John Hunter Nemechek survives wreck-filled finish to win NCWTS race
John Hunter Nemechek took advantage of a pair of late-race wrecks that sidelined most of the top contenders to sail away to victory in Saturday’s Great Clips 250 Camping World Truck Series race at Atlanta Motor Speedway.
It was the second Truck Series win of Nemechek’s career. The 19-year-old son of long-time NASCAR driver Joe Nemechek also won last year at Chicagoland Speedway.
Nemechek didn’t win so much as survive on Saturday, when a pair of wrecks took out several of the top trucks in the field and opened the way for him to win in his unsponsored No. 8 Chevrolet, thrilling his father who was sitting atop his pit box.
"We made some great calls. There is a lot of experience on top of this pit box, and we’re having a great time doing it," Joe Nemechek told FOX Sports shortly after his son took the checkered flag. "… I just don’t know what to say. For a small team with very limited resources, we’re getting our stuff figured out."
The younger Nemechek credited his pit crew for putting him in position to win.
"I would say the pit crew won it for us today," the race winner said. "I can’t thank all those guys enough. They gained us, I think, 13 spots overall on pit road. … It’s an unsponsored truck, again. That’s two times in the winner’s circle for us."
Two-time series champion Matt Crafton’s No. 88 Toyota was the class of the field for the first 111 laps, of which he led 76.
But then Crafton got caught up in chaos on a restart with 18 laps to go. Christopher Bell was trying to make up for time he lost when he overshot his pit stall on the previous pit stop when he inadvertently clipped the left rear quarterpanel of Daniel Suarez’s truck, causing Suarez to get into Crafton. Both Crafton and Suarez went spinning, with Crafton hitting hard into the outside wall and Suarez smashing the inside retaining wall.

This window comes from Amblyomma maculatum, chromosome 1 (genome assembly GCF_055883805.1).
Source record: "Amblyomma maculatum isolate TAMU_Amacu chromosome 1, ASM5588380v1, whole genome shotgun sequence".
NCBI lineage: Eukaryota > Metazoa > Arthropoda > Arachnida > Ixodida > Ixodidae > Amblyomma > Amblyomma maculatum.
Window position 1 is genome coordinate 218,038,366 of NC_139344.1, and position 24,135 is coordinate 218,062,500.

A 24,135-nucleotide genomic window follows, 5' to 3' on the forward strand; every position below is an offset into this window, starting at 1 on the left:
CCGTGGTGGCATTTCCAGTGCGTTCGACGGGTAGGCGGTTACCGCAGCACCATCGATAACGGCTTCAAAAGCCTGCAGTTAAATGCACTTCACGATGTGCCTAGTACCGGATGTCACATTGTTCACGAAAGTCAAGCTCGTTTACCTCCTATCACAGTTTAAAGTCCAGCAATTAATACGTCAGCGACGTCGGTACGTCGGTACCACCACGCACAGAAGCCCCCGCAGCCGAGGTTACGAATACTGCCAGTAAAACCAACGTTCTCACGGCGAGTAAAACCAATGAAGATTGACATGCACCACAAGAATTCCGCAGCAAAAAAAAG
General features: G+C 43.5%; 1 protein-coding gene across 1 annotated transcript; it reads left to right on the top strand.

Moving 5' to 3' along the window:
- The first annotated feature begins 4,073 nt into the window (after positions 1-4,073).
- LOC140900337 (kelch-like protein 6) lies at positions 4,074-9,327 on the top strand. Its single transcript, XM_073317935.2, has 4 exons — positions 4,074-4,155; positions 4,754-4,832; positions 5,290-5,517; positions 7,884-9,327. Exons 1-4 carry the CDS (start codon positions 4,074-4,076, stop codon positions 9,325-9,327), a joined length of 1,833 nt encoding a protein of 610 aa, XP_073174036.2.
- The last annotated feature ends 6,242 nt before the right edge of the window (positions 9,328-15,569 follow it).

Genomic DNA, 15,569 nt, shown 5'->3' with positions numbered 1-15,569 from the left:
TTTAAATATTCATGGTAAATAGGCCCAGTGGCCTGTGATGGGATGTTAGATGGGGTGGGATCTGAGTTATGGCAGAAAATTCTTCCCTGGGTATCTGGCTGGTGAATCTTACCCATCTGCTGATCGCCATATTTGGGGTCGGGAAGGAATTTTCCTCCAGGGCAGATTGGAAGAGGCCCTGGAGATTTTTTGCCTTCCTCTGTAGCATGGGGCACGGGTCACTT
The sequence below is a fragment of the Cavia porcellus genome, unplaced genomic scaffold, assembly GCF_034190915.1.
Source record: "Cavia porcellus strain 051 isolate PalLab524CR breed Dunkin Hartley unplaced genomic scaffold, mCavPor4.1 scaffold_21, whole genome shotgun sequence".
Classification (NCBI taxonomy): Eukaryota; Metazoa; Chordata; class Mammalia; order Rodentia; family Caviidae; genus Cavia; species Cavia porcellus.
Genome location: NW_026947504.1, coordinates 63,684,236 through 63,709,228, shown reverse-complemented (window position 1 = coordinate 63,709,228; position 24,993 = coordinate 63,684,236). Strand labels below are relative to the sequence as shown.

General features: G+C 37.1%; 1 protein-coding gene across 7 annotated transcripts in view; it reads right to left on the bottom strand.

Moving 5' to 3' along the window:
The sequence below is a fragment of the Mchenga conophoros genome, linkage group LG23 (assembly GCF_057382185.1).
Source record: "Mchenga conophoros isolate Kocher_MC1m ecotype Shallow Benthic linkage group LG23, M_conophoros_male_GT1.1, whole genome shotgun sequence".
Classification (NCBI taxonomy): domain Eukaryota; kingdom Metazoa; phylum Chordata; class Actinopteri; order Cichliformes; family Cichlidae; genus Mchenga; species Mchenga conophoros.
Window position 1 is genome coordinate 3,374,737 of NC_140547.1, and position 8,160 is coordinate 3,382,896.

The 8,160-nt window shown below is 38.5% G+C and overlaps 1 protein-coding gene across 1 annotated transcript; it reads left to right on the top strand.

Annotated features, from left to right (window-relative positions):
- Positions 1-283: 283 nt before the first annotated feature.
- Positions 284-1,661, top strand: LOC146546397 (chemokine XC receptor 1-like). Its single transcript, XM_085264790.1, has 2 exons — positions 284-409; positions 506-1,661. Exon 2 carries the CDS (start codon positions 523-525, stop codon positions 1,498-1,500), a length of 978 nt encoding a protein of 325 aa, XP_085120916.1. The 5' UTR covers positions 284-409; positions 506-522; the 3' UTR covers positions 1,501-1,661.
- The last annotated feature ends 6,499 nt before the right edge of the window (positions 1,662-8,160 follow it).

Both the trucks of Crafton and Suarez, who had been running 1-2 at the time of the incident, were completely destroyed in the process while Bell scooted through with minimal damage to his No. 4 Toyota.
The really bad news was that Bell and Suarez are teammates at Kyle Busch Motorsports.
"There is not a lot to say … Our teammate turned us around. I don’t know why," Suarez said after getting checked medically and cleared from the infield care center following the violent wreck.
With Crafton and Suarez out of the race, Bell soon was battling for the lead with Nemechek and Cameron Hayley. But after taking the lead from Nemechek on a sweet crossover move and beginning to pull away from the field, Bell appeared to lose a right-front tire, which sent him sailing hard into the outside wall to bring out yet another caution with seven laps to go.
That set up a dash to the finish with Nemechek, John Wes Townley and Hayley leading the field to green.
But Townley spun his tires on the final restart, opening the door for Nemechek to take the lead for good with three laps remaining.
Hayley ended up finishing a career-best second, with Timothy Peters, Daniel Hemric and Grant Enfinger rounding out the top five. Townley finished seventh, while Bell was credited with a 26th-place finish.
Crafton and Suarez finished 30th and 31st, respectively, in the 32-truck field after it looked like they would battle for the win.